*3 The D1x 'creates' the final image from a source image which has twice as much horizontal resolution as vertical. It down-samples horizontally and up-samples vertically (using some of the additional horizontal pixels to assist in the vertical up-sampling).

Based on specifications alone the D1x takes the lead, it's physically smaller and lighter yet just as well (better?) built than the DCS 760, has better white balance options, in-camera JPEG/TIFF *1, in-camera colour space, higher sensitivity support and a faster top end shutter speed. The D1x also has a built-in anti-alias filter which I do see it as an advantage as long as it doesn't have a large detrimental effect on the image. And it's less expensive than the DCS 760 (for now).

On the positive side for the DCS 760 it has slightly higher sensor resolution (in a square pixel layout) which isn't being 'created' by in-camera processing, the sensor is physically larger (better for those who like to shoot at wide angle focal lengths), it has dual storage card support and a built-in microphone for voice annotations.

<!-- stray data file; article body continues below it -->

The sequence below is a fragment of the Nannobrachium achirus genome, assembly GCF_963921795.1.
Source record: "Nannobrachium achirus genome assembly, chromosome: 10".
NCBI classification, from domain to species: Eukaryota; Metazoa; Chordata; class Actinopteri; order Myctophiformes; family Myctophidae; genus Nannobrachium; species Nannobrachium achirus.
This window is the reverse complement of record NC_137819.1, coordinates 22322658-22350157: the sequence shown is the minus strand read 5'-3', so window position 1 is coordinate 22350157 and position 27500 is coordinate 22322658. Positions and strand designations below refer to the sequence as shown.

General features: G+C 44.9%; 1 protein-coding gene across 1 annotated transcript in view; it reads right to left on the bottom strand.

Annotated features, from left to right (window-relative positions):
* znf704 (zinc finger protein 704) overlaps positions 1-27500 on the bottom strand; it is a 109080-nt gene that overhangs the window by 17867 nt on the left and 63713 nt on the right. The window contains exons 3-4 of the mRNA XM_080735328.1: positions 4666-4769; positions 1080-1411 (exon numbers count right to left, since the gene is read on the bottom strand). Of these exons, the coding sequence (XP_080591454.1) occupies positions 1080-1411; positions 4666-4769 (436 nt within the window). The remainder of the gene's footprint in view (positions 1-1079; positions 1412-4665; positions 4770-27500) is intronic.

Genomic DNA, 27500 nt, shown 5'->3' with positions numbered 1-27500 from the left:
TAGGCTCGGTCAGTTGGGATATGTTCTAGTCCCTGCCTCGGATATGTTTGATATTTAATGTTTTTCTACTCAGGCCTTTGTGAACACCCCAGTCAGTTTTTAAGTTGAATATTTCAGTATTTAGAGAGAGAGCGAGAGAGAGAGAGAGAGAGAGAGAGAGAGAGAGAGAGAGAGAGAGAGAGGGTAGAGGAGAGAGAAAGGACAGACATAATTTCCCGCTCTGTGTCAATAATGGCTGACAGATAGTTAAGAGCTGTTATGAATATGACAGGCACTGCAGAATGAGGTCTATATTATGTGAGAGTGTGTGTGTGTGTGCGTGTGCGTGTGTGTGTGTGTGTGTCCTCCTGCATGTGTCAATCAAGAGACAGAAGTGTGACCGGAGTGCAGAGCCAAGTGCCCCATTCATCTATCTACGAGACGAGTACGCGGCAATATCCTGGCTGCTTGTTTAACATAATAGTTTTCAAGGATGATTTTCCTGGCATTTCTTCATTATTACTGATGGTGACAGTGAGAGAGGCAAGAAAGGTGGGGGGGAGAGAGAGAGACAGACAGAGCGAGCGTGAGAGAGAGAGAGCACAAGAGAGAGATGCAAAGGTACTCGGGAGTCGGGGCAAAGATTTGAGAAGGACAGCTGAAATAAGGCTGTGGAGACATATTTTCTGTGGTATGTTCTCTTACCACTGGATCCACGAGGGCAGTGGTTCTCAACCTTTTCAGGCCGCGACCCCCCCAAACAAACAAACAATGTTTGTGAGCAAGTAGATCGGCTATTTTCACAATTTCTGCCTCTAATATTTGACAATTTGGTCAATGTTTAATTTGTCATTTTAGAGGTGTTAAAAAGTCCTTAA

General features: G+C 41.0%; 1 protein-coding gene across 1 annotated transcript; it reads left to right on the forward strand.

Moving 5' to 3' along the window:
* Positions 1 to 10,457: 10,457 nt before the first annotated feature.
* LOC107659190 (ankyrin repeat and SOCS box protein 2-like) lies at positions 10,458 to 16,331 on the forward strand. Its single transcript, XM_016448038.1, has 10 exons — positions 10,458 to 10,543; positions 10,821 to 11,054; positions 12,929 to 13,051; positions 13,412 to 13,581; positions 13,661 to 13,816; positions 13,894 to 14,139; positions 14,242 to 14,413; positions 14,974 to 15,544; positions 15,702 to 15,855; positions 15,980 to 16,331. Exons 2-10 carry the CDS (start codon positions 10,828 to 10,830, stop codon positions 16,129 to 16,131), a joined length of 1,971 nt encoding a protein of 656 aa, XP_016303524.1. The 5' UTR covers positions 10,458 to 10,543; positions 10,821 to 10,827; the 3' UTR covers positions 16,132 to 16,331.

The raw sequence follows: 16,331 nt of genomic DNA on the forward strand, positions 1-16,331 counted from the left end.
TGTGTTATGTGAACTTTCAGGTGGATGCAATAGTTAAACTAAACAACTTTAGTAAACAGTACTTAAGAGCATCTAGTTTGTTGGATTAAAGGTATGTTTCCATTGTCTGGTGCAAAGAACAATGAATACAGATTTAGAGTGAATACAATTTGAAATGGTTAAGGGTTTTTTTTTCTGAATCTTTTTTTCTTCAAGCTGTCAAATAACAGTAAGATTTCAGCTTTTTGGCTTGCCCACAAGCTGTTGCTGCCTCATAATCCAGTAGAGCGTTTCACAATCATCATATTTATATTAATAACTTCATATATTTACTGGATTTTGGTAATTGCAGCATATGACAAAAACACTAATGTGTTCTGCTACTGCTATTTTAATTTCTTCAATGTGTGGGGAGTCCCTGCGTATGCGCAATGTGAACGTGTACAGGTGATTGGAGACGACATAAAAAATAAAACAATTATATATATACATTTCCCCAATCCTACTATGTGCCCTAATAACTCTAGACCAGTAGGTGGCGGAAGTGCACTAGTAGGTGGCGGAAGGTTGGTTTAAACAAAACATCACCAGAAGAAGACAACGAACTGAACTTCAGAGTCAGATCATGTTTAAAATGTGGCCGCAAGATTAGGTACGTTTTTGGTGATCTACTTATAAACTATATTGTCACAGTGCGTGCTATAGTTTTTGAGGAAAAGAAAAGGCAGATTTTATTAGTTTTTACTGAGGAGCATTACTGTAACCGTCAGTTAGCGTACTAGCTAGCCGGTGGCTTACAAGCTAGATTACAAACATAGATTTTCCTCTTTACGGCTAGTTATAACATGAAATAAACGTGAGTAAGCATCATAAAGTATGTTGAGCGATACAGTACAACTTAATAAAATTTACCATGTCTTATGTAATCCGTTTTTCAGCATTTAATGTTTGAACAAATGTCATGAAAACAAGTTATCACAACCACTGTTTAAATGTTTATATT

Compared to D1x: Colour (Kodak Q60 target)

The charts below were shot in natural light (daylight next to a window) with the same lens at the camera's lowest ISO setting (80 for the DCS 760, 125 for the D1x) as native RAW format. They were then loaded into each camera's RAW conversion application and saved as TIFF with the following settings:

  • Kodak DCS 760 - DCS Photo Desk - Custom white balance, +1.1 EV exposure compensation
  • Nikon D1x - Nikon Capture 2 - Custom white balance, +1.0 EV exposure compensation